A blog about a first-time house owner learning to maintain his backyard, and thoughts about nature, science, history, and life.

Wednesday, October 17, 2012

Why Are the Leaves Dull This Year?

A view from the New York welcome center on Route 81 near Binghamton,10/14/12.

I was driving through northeast Pennsylvania and central New York last weekend, right around the time of the fall foliage peak.  The hills were colorful, but unlike other years, I wouldn't say they were ablaze with color.  There was plenty of yellow and some orange, but the red was mostly missing.  The colors weren't as vibrant as I was expecting, either.  The natural question to ask is...why?

First, a quick primer on leaf color.  Most of us remember from middle school biology that leaves are normally green due to a chemical that we call chlorophyll, but it is really a combination of chlorophyll along with another chemical called carotene that does the trick.  (You might have heard of beta carotene, the chemical that makes carrots orange...same thing.)  Chlorophyll absorbs red light from the incoming solar spectrum, while carotene absorbs blue-green and blue light.  What is not absorbed is reflected, and so leaves normally appear to our eyes as green.

But as fall creeps in, a "corky membrane" forms between the branch and the leaf stem.  This cuts off nutrient flow to the leaf, and without nutrients, chlorophyll isn't replenished.  Meanwhile, the carotene, which doesn't need to be replaced, remains in the leaf.  The leaf turns yellow.  The membrane can also lead to the concentration of sugars in the leaf, presumably by cutting off their exit.  These sugars can cause the formation of anthocyanins in some types of trees, and the anthocyanins turn the leaves red.  So the key to the change in the leaves' color is apparently the formation of this "corky membrane" between the branch and the leaf stem, and the changes in chemical compounds in the leaves that result.

But as a meteorologist, I was particularly interested in why the leaves seemed so dull this year...did it have to do with the weather?  Well, chlorophyll is destroyed by low temperatures (at night) and by bright sunshine.  Anthocyanins - which produce those bright reds and purples that I didn't see on my drive - thrive in just-above-freezing temperatures, bright sunshine, and dry weather.  So, based on this, I'd expect that the weather from September to mid-October - and especially whenever the leaves were changing color - was some combination of warm nights, cloudy, and/or rainy.  But was it?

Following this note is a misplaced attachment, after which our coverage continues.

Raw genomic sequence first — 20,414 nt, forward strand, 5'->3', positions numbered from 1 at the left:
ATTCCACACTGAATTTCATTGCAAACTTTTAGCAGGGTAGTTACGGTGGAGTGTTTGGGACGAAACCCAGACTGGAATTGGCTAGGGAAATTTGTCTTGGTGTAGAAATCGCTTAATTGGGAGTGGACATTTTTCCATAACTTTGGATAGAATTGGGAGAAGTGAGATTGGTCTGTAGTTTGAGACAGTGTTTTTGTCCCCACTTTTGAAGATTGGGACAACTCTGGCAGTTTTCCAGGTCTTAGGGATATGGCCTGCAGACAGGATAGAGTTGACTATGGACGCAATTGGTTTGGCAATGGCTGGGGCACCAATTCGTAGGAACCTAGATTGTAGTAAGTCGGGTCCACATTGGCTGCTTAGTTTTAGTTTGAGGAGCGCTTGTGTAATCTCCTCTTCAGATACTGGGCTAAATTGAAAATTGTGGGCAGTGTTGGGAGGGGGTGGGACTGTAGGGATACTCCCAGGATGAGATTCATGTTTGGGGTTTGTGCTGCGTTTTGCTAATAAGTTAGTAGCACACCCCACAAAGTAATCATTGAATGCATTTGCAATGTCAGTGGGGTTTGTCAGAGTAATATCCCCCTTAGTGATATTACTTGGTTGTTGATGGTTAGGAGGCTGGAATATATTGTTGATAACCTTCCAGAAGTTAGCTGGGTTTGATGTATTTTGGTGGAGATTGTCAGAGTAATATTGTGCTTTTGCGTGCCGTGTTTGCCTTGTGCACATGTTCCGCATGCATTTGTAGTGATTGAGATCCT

To find out, I looked at the Binghamton, NY National Weather Service office's preliminary records for Scranton-Wilkes Barre and Binghamton.  At Scranton, temperatures averaged about a degree above normal in September and right around normal for the first half of October.  A total of 17 days were clear, while the other 27 days were partly cloudy to overcast.  Twenty-one of the 44 days had measurable precipitation.  So it was relatively warm, cloudy, and rainy.

At Binghamton, the story is slightly different.  Temperatures were just below normal in September and over a degree below normal through the first half of October.  Only 13 of the 44 days were clear, and 24 had measurable precipitation.  So Binghamton was cooler, cloudier, and rainier (it rained more often, but not as much) than Scranton during this time period.

The kicker is the stretch of weather in the first few days of October...about the time that I noticed the leaves first starting to change color in my backyard.  These days (and nights) were unseasonably warm, and the warmth was accompanied by clouds and rain.  For those brilliant purples and reds to form, you need a snap of cold (but not below freezing) and sunny weather...here in central New York, you need a nice Canadian air mass to drop in for a few days.  But this year, we had the opposite in early October, and that's my guess as to why the leaves seemed a bit dull this year.

Sources/For Further Reading:
http://www.nws.noaa.gov/climate/index.php?wfo=bgm  (weather data)

1 comment:

  1. In our area Autumn leaves are greatly affected by moisture. Dry weather throughout the growing season means dull Autumn leaves and conversely, more rain fall brings a bright and colorful display.